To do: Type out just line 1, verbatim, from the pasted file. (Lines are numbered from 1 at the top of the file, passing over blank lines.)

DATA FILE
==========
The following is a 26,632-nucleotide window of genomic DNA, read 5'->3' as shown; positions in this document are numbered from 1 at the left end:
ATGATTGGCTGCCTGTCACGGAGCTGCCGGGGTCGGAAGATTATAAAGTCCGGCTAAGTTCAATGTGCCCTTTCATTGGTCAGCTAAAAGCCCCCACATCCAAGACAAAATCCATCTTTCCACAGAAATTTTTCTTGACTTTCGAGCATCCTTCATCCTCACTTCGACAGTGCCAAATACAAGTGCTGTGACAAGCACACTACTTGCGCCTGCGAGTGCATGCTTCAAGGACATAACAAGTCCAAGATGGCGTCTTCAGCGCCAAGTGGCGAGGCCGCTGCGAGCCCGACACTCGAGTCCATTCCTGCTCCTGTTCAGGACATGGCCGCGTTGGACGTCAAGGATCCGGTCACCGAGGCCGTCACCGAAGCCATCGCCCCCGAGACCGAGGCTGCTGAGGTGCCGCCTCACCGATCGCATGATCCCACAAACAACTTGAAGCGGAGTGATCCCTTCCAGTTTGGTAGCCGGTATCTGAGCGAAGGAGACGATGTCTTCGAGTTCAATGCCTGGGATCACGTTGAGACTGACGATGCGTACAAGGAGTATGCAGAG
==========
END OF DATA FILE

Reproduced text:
The following is a 26,632-nucleotide window of genomic DNA, read 5'->3' as shown; positions in this document are numbered from 1 at the left end: